Picard Of The Pops - Gerald Fried

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Christopher Morley goes through Pon Farr!


We come now to a man who gave Star Trek one of its most recognisable cues circa Amok Time - its fight music!



Episode One of Season Two saw Gerald Fried given licence to run amok.

Born in February 1928 in the Bronx area of New York, he studied at the Juilliard School of Music having attended the same high school as Stanley Kubrick. They would work together on five of his early films - Day Of The Fight, Fear And Desire, Killer's Kiss, The Killing and Paths Of Glory.



And as Fried remembered of his late friend,
"I was an oboe major at Juilliard, and I used to hang around Greenwich Village trying to pretend I was a smart intellectual, which I was not. One of the nerds down there saved his money and made a little 18-minute short film and said, “Gerry, you go to Juilliard. You know how to compose and conduct a film score?” I said, “Suuuuure! Nothing to it.”"
But he had to learn on the hop!
"I had about two or three months to learn what the hell to do. I went to movies, sometimes two or three a day, because there was no class then that taught film composing.

Anyway, somehow I managed to get through that first score. I conducted it. And, as a result, this nerd and I were offered jobs by RKO-Pathe, which was the news end of RKO in Hollywood."
It could well be that his most famous piece of Trek work owes more than a little to Stravinsky, with whose Rite Of Spring it could be said to share similarities. As Sean Munger points out,
"Musically and emotionally, “The Rite of Spring” comes from the same sort of place that Gerald Fried’s music for “Amok Time” does: a primal ritual, violent and dangerous, brimming with emotions incapable of being tamed. There is an obvious thematic commonality, and I’m surprised more people don’t see the parallel.

Stravinsky was enormously influential particularly on film composers. John Williams, James Horner and Jerry Goldsmith–each of whom have scored numerous space opera films, including Star Wars andStar Trek–all derive much of their musical styles from Stravinsky.

In fact, you could argue that Stravinsky, breaking out of the conventions of 19th century classical music, invented the style of music without which movie scores would not be nearly the same."
And of course if you know your history, the premiere of the Rite Of Spring caused riots! As its composer put it in understatement,
"Mild protests against the music could be heard from the beginning."
And so a very different Russian Revolution came to pass. But perhaps what Fried was going for is best summed up by composer Tom Service, writing for the Guardian in hindsight many years after possibly the only time a ballet has descended into hooliganism of the sort seen in the bad old days on the football terraces of the Eighties,
"There's something that, finally, can't be explained away, something you should feel in your gut when you experience the piece. A century on, the truly shocking thing about The Rite is still with us, right there at its climax. A good performance will merely pulverise you. But a great one will make you feel that it's you – that it's all of us – being sacrificed by Stravinsky's spellbinding and savagely cruel music."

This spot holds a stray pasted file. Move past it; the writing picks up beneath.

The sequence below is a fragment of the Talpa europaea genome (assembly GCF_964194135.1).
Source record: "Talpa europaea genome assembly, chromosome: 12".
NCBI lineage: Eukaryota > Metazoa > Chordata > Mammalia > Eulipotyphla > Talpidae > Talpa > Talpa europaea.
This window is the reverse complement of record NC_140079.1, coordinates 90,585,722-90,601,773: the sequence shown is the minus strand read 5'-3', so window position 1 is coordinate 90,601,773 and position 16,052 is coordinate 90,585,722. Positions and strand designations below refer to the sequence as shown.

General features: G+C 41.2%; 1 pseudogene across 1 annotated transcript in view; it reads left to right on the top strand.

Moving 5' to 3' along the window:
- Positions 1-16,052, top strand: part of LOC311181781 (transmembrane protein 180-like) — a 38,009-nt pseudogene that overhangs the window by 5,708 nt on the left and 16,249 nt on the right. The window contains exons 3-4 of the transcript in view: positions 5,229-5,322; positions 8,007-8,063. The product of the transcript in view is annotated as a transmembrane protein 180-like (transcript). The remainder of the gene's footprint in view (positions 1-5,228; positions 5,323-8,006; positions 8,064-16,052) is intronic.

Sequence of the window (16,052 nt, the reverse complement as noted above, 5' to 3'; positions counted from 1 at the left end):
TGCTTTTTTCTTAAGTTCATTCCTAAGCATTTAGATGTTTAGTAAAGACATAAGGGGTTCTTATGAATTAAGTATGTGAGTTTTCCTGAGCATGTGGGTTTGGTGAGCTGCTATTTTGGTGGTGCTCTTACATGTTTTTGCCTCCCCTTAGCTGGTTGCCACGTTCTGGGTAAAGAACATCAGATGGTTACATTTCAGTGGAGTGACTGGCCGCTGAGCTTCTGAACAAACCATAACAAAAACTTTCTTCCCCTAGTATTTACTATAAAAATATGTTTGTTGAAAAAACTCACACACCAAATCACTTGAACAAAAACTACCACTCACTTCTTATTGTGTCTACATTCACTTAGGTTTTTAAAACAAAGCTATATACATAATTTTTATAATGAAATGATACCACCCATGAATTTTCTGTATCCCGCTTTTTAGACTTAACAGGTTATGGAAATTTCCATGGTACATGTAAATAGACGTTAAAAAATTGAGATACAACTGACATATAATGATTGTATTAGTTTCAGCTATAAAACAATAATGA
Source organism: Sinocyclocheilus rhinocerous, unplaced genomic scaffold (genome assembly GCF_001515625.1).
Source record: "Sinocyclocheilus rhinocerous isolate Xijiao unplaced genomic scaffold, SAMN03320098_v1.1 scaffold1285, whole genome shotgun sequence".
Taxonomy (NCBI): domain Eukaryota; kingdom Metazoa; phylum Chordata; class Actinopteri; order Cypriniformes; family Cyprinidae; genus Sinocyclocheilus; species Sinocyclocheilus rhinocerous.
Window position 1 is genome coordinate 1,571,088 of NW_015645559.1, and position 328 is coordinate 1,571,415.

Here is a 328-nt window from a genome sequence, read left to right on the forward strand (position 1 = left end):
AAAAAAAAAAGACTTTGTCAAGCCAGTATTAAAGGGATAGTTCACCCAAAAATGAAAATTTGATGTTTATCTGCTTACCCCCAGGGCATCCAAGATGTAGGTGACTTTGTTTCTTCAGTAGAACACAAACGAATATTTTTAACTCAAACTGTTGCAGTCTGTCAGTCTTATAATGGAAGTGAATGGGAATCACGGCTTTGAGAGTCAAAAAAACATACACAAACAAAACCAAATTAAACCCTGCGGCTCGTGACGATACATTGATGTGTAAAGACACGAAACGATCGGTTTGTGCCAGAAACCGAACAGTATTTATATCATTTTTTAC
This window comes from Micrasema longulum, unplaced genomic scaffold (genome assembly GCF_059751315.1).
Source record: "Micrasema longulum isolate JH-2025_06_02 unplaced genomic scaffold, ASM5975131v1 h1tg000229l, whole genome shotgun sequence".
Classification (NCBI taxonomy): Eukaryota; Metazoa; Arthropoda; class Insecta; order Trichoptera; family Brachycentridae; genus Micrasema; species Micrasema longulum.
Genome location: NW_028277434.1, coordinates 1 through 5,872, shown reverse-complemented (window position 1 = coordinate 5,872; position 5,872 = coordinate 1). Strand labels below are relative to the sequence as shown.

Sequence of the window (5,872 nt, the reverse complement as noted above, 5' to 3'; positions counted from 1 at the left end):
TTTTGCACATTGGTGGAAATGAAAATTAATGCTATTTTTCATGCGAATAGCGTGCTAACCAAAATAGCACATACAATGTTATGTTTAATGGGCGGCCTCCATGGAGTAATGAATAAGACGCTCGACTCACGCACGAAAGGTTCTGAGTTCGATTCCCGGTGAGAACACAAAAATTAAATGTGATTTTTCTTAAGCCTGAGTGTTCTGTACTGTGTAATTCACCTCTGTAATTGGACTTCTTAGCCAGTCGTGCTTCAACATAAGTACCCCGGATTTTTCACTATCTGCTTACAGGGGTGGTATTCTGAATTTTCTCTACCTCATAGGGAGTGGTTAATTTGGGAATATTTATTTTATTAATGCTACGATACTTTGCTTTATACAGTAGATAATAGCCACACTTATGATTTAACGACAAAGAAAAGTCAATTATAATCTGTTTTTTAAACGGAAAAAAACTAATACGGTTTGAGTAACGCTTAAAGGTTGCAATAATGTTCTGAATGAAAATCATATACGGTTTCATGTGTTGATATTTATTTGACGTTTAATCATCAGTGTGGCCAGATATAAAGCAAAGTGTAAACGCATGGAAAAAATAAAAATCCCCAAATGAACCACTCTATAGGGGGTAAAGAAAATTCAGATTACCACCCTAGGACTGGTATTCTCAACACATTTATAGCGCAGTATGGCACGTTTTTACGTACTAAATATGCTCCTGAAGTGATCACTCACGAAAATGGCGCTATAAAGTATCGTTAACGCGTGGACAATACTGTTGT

Exactly the feeling of watching Spock get nasty as part of the Vulcan mating ritual of pon farr, you'd think?


Gerald would give an interview to www.startrek.com in which he admitted to being more than a little surprised by the level of interest shown in his work!
"I’m very shocked, but not altogether surprised. There were two shows that I did in television that had reverberations far beyond what you’d expect from the venue and the possibilities.

One was Star Trek and the other was Roots."

"There was an atmosphere, doing both shows, that these were a little special and certainly more important than most shows. So I’m not totally surprised, but the enormity of Star Trek is a little bit startling and wonderful. I love it."
And his philosophy was simple - the music should enhance the show it was soundtracking.
"You have to break it down to the component parts. Where should the music be? What should the music say? Should it go with the scene as it’s shown or should it get into some subtleties that are not visual? You have a car chase. OK, but what if the driver just found out this his mother died, and that’s what’s going through his mind during the chase? So, you make a series of those decisions and that gets you to what music should do."
Even assigning Spock a specific instrument, the bass!


"Spock had a lot of trouble with emotion. If he did have any, he hardly knew how to get it out.

Now if you try to play a lyrical line on a big thumpy bass guitar, you're gonna have trouble sounding lyrical, so I thought it would be a match to write a lyrical theme but put it on the bass guitar.

It somehow parallels Spock's trouble and confusion with emotion."
And he doesn't even mind that Amok Time's music gets everywhere, having received royalties every time its used!
"It shows up in my ASCAP statement. It was in The Cable Guy. It was in The Simpsons. It was in Caddyshack. It shows up in things I’ve never heard of sometimes. It shows up in unusual countries, like Bulgaria."


Dun dun derr derr derr derr derr......

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